Iowa Casino and Card Room Gaming
In June 2002, the Supreme Court of Iowa ruled that there are no grounds for continuing to treat slots at tracks differently than ones on riverboats. It declared unconstitutional the portion of the statute that mandated the discriminatory tax upon racetracks. This decision set racetrack taxes to 20% instead of the graduated structure. The decision was appealed, and in June 2003, the U.S. Supreme Court ruled that the state's differential tax rate did not violate the Federal Equal Protection clause. The Iowa Supreme Court's judgment was reversed, and the case was sent back to lower court. In February 2004, the Iowa Supreme Court upheld its earlier decision to declare the differential tax invalid under the Iowa Constitution since it believed that the classifications in the Code had no rational basis for a differing tax rate.
In June 2004, licensing fees for new licenses were revised. The fee schedule provided for an initial license fee that would be paid in five installments over a four-year period, with the first installment on the date the license was granted. The total fee would be calculated based on county population: $5 million for counties with a population of 15,000 or less; $10 million for counties with a population of more than 15,000 but less than 100,000; and $20 million for counties with a population of 100,000 or more.
Prior to 2007, gaming properties were required to be located on actual boats and to be able to cruise the rivers from their docks. In February 2007, the Senate State Government Committee endorsed a bill to eliminate the requirement that casinos be built over water. The bill passed in both the Senate and the House and was signed into law by the governor in May 2007.
In January 2008, gaming regulators announced their plan to reopen a debate on whether to expand Iowa's casino industry. In the same month, a pro-gambling organization announced it would collect signatures for a referendum to allow a casino resort next to Interstate Highway 80 in the city of Newton. In March 2008, Jasper County voters rejected a proposal to build a casino and resort in the town of Newton. State gambling regulators said they were in no hurry to grant any more casino licenses and wanted to commission a study of the issues, demographics and market data before accepting any more license applications. In June 2008, the Iowa Racing and Gaming Commission (IRGC) began planning a study on casino expansion, focusing on counties that had approved referenda to allow gaming.
The IRGC approved use of automated poker tables for field trial in January 2008. PokerTek, Inc. received a temporary license to manufacture and distribute its electronic poker tables.
In April 2008, a House and Senate committee reached a compromise on a smoking ban in Iowa that exempted casinos and the Iowa Veterans Home and included bars and restaurants. Under the law, smoking was allowed only on the casino gaming floors and not in the casinos' bars and restaurants. The bill passed and was signed by the governor in the same month. The law went into effect 1 July 2008.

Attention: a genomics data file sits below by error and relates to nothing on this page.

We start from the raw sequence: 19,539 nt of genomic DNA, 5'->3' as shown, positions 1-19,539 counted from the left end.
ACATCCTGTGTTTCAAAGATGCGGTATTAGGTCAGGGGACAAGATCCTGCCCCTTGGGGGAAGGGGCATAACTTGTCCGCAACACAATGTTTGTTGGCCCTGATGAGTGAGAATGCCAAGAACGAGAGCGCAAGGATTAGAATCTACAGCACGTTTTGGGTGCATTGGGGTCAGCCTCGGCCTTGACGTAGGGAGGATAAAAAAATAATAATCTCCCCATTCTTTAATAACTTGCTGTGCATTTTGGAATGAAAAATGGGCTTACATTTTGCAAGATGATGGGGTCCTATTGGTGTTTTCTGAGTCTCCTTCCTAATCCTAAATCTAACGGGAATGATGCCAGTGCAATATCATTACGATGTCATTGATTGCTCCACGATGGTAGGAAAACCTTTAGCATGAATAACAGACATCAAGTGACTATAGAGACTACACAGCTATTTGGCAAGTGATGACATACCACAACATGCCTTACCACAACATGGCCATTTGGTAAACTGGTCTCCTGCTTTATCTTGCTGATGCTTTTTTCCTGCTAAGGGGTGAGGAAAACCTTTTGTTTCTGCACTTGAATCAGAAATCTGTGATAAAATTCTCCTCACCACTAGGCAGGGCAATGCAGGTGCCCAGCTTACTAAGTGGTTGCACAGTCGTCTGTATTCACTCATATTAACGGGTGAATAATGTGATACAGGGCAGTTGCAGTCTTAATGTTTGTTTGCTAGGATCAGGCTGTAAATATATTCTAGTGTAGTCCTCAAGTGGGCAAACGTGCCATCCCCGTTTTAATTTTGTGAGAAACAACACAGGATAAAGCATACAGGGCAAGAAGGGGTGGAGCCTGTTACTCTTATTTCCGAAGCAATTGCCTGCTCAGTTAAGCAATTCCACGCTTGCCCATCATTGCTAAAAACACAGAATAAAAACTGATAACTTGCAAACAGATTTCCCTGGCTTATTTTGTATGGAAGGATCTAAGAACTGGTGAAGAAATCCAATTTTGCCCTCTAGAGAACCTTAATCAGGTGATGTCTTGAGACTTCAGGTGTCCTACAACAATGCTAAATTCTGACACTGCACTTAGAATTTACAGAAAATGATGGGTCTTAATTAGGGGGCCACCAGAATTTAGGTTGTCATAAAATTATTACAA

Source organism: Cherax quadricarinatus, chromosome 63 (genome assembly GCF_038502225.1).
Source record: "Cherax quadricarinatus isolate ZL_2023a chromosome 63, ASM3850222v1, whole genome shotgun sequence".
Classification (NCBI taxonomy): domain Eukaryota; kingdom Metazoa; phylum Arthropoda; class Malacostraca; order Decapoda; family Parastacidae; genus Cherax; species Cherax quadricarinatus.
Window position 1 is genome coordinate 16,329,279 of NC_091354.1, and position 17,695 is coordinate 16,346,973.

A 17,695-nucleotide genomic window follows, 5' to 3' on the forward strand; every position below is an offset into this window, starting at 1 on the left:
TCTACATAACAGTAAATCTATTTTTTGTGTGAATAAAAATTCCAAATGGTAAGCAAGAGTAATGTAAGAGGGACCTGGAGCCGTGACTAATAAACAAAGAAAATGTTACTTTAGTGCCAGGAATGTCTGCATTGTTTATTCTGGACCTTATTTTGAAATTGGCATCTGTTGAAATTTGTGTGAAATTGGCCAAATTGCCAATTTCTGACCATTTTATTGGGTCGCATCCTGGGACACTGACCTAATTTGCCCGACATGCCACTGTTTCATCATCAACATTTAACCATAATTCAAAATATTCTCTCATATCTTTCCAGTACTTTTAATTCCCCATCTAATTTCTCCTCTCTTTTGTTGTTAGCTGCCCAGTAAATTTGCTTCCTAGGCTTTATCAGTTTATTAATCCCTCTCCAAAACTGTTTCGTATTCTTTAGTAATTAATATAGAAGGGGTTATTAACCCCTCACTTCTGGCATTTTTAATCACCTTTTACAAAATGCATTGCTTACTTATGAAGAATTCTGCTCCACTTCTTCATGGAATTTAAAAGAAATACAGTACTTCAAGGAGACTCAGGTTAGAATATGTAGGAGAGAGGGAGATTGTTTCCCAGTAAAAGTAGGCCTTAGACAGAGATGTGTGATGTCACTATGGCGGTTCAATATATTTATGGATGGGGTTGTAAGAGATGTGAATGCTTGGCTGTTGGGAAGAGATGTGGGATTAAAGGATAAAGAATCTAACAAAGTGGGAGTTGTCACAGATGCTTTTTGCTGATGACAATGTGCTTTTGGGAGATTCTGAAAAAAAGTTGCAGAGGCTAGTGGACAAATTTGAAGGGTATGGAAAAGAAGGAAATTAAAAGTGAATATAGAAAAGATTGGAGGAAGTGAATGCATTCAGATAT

In May 2008, the state legislature passed a law requiring casinos to run background checks on people who won $10,000 or more. If the winner owed back taxes, child support, court debts or any other financial obligation, the amount would be deducted from their winnings. The law took effect 1 July 2008.
In September 2008, Lyon County voters approved a $90 million casino and resort to be built on farmland in northwest Iowa. The proposal for the complex included a casino with 800 slot machines and 24 gaming tables. It would also include a 100-room resort, a 1,200-seat events center and an 18-hole golf course. The Grand Falls Resort and Casino opened 9 June 2011.
In 2011, the Iowa Legislature amended casino law requiring each county to reauthorize gambling through a referendum every eight years. If gambling is approved by the voters in two consecutive referendums, reauthorization is no longer necessary and will not appear on subsequent ballots.
Iowa casinos generated more than $286 million in gaming revenue and contributed over $41 million to benefit the public.
In April 2013, the IRGC approved a gambling license for the Hard Rock Hotel and Casino to be built in the Battery Building in Sioux City. The project is estimated at $118 million.
In March 2013, the voters of Linn County approved a ballot initiative that would allow a casino to be built in the county. In June 2013, the IRGC said it would consider an application for the Linn County license. But in April 2014, the Commission rejected the Cedar Crossing casino proposal on a 4-1 to vote, saying it would hurt existing casinos in the market.
Two months after rejecting the Linn County casino, the IRGC approved a new casino proposal in Greene County on a 3-2 vote. The vote angered supporters of the Cedar Crossing proposal. Linn County has a population of about 216,000. Greene County has a population of about 9,000.
In July 2017, the Cedar Crossing proposal re-emerged once again as part of a proposal to bring a new casino to the state. The gaming commission is slated to make its decision at a later date.
In November 2021, per state law that states voters must re-approve gaming eight years after the initial vote, nearly 90% of voters said they want the Wild Rose Casino in Greene County to remain open.
In May 2022, Iowa lawmakers passed a moratorium on new state gaming licenses until June 2024.
Shortly thereafter in May 2022, the Cedar Rapids Development Group and Linn County Gaming Association unveiled its plans for The Cedar Crossing casino near downtown Cedar Rapids at the site of the non-demolished Cooper’s Will.
Iowa Casino and Card Room Gaming Properties
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